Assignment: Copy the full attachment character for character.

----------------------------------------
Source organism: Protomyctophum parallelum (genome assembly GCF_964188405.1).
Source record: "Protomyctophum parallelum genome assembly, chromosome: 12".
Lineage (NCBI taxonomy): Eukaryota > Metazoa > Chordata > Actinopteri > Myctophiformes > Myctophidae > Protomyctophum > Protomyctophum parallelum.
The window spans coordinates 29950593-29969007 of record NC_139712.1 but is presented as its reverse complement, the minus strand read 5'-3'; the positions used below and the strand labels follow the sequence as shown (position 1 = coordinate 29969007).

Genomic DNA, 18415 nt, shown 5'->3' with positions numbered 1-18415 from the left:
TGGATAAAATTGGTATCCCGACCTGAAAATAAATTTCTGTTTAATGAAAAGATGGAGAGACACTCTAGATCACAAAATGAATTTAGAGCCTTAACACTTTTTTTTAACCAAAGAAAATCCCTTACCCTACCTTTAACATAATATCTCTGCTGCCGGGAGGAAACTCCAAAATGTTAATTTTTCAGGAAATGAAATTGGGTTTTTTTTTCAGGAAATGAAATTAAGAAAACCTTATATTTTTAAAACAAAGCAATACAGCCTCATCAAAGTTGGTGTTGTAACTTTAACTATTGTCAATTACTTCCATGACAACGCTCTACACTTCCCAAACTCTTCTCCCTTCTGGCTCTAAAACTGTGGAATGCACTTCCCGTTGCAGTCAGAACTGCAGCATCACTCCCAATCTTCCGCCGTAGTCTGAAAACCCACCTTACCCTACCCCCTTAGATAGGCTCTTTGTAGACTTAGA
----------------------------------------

Source organism: Protomyctophum parallelum (genome assembly GCF_964188405.1).
Source record: "Protomyctophum parallelum genome assembly, chromosome: 12".
Lineage (NCBI taxonomy): Eukaryota > Metazoa > Chordata > Actinopteri > Myctophiformes > Myctophidae > Protomyctophum > Protomyctophum parallelum.
The window spans coordinates 29950593-29969007 of record NC_139712.1 but is presented as its reverse complement, the minus strand read 5'-3'; the positions used below and the strand labels follow the sequence as shown (position 1 = coordinate 29969007).

Genomic DNA, 18415 nt, shown 5'->3' with positions numbered 1-18415 from the left:
TGGATAAAATTGGTATCCCGACCTGAAAATAAATTTCTGTTTAATGAAAAGATGGAGAGACACTCTAGATCACAAAATGAATTTAGAGCCTTAACACTTTTTTTTAACCAAAGAAAATCCCTTACCCTACCTTTAACATAATATCTCTGCTGCCGGGAGGAAACTCCAAAATGTTAATTTTTCAGGAAATGAAATTGGGTTTTTTTTTCAGGAAATGAAATTAAGAAAACCTTATATTTTTAAAACAAAGCAATACAGCCTCATCAAAGTTGGTGTTGTAACTTTAACTATTGTCAATTACTTCCATGACAACGCTCTACACTTCCCAAACTCTTCTCCCTTCTGGCTCTAAAACTGTGGAATGCACTTCCCGTTGCAGTCAGAACTGCAGCATCACTCCCAATCTTCCGCCGTAGTCTGAAAACCCACCTTACCCTACCCCCTTAGATAGGCTCTTTGTAGACTTAGA